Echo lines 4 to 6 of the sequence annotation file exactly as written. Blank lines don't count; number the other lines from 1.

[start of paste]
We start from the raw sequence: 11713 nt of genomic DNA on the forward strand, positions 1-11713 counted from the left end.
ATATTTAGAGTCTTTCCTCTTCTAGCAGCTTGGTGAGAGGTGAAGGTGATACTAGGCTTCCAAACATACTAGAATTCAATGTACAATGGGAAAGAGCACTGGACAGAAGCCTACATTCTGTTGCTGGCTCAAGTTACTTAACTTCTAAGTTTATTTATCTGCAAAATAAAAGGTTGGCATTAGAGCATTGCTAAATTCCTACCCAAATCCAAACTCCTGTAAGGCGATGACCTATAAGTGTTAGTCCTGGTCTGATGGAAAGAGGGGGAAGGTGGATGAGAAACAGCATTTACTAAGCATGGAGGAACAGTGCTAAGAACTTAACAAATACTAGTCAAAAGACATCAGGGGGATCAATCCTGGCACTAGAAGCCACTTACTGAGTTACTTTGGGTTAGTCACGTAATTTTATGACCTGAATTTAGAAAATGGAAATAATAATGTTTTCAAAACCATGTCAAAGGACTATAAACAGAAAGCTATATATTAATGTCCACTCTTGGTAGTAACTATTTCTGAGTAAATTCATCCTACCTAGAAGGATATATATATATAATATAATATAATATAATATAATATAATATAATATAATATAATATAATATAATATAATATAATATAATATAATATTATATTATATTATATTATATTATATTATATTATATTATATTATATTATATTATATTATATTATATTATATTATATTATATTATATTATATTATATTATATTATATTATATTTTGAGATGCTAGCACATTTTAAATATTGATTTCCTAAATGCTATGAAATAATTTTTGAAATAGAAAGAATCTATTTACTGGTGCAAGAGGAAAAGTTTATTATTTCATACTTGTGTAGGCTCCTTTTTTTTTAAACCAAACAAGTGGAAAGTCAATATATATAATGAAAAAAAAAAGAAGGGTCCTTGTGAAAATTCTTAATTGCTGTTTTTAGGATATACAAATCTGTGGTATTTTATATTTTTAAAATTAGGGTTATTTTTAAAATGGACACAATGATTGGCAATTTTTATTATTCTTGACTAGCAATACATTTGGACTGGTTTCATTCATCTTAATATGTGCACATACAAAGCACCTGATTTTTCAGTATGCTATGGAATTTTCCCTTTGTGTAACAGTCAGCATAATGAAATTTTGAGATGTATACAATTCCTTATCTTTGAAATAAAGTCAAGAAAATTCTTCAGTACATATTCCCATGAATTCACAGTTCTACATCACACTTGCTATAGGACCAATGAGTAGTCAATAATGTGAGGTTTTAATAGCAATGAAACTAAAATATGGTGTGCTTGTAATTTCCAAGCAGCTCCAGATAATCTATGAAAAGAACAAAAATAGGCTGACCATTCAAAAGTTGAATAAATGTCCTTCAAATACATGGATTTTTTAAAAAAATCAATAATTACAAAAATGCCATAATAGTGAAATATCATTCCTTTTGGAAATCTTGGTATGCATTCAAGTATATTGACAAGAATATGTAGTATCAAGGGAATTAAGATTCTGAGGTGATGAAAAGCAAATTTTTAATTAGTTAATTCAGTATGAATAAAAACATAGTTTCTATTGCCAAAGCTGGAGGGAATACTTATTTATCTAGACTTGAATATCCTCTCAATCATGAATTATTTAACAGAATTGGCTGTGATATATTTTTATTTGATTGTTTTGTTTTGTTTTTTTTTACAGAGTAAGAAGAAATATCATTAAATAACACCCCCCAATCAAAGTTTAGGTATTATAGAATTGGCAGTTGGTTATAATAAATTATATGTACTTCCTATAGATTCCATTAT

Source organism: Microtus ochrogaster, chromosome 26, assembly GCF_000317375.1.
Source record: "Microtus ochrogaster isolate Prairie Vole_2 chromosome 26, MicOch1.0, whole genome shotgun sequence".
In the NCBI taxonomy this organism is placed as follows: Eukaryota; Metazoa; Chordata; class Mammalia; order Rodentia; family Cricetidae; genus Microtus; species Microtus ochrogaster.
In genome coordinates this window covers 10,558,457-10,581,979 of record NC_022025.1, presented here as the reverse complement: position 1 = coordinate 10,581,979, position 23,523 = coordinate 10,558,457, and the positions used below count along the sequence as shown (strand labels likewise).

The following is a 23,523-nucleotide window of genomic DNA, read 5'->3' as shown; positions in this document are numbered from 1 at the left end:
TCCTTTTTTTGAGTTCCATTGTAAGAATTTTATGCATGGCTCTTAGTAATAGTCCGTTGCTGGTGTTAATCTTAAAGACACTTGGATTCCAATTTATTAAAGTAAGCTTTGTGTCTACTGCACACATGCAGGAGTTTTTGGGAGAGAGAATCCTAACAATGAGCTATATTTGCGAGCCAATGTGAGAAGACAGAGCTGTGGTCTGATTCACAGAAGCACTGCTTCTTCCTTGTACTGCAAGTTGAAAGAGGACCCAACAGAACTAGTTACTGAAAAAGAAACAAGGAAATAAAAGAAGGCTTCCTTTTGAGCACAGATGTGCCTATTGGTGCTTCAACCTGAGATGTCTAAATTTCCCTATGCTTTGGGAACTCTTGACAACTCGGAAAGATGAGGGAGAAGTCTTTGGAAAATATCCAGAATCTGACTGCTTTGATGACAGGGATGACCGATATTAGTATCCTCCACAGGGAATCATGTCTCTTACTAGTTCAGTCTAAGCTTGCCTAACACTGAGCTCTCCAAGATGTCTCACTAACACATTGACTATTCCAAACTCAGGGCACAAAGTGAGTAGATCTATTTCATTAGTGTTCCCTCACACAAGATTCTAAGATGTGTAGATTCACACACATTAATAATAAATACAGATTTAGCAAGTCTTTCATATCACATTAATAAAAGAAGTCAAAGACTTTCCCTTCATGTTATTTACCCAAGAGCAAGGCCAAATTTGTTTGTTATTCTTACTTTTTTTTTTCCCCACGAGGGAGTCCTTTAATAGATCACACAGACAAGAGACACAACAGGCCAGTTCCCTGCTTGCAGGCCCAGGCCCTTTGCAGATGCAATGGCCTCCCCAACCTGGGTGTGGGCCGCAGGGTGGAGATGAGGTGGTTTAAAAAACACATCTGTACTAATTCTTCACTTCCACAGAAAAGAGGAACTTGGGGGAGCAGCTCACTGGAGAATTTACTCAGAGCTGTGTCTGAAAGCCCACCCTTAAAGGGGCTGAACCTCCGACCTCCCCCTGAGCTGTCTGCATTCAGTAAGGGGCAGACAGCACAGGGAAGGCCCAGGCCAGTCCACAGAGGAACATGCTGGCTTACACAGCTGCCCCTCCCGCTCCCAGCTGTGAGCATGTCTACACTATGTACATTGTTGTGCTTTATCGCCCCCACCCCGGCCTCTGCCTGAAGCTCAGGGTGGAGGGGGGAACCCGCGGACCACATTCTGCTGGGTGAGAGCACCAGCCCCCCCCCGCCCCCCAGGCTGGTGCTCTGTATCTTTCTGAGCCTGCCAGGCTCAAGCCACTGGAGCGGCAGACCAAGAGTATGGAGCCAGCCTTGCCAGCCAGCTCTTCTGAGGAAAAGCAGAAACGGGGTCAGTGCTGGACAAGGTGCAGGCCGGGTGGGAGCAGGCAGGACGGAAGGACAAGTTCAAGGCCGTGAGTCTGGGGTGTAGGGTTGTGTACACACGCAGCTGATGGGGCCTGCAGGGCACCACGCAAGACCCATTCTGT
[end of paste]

Source record: "Microtus ochrogaster isolate Prairie Vole_2 chromosome 26, MicOch1.0, whole genome shotgun sequence".
In the NCBI taxonomy this organism is placed as follows: Eukaryota; Metazoa; Chordata; class Mammalia; order Rodentia; family Cricetidae; genus Microtus; species Microtus ochrogaster.
In genome coordinates this window covers 10,558,457-10,581,979 of record NC_022025.1, presented here as the reverse complement: position 1 = coordinate 10,581,979, position 23,523 = coordinate 10,558,457, and the positions used below count along the sequence as shown (strand labels likewise).